Meanwhile, the Daily Telegraph reports that the EU27 are likely to demand a longer Article 50 extension in order to solve the Brexit impasse. A senior EU source is quoted as saying, “The Withdrawal Agreement is dead…We don’t see how you get over a defeat of 149 in six to eight weeks. The problem is too fundamental to overcome by just tinkering with changes to the Irish border backstop.” European Council President Donald Tusk has said, “During my consultations ahead of [next week’s European Council summit], I will appeal to the EU27 to be open to a long extension if the UK finds it necessary to rethink its Brexit strategy and build consensus around it.”
Elsewhere, Open Europe’s Pieter Cleppe told Al Jazeera English, “The more concessions the EU attach to the request from the UK to extend [Article 50], the more complicated it will be to agree on an extension,” adding, “We need flexibility as it’s in the interests of both sides that we get to a deal.” He was also quoted by RFI English, saying, “Neither side is properly prepared for a No Deal scenario. Just look at the range of agreements that would need to be reached in order to protect aviation and finance…Therefore the most likely scenario is that an extension be agreed.”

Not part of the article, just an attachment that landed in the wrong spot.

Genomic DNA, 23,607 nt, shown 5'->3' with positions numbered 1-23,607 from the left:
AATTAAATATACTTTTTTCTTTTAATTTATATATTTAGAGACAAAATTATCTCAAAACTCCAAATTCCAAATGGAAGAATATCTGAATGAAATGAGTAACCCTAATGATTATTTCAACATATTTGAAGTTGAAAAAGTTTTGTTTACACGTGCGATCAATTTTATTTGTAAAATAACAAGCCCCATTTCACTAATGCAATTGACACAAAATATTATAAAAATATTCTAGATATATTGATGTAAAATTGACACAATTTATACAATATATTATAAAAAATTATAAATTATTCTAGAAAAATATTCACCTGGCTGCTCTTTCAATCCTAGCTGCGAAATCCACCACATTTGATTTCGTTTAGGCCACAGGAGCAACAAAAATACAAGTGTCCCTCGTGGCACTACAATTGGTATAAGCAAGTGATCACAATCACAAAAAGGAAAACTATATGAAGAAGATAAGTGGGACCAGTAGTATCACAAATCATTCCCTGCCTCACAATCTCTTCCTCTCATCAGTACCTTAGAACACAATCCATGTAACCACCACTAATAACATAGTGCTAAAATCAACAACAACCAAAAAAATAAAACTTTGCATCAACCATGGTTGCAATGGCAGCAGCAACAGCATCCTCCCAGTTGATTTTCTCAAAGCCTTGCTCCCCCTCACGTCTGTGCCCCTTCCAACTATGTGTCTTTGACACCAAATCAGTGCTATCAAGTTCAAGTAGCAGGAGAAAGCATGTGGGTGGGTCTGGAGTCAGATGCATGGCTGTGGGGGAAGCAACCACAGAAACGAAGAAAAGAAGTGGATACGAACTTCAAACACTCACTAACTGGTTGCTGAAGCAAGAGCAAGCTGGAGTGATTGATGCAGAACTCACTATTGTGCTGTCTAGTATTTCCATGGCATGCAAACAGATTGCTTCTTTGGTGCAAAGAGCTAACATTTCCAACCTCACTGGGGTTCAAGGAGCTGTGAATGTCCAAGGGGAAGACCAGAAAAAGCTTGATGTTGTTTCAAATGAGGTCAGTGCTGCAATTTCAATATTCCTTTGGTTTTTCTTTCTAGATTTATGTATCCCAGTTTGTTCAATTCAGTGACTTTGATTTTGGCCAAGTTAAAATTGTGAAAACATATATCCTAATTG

Separately, speaking on TRT World News, Open Europe’s Anna Nadibaidze said, “The EU27 will demand clarity about the reasons why an extension is needed,” adding, “It’s unlikely that one member state will veto an extension as they do not want to be seen as the ones responsible for a No Deal scenario, but there are nuanced positions on which conditions are needed to agree to an extension.”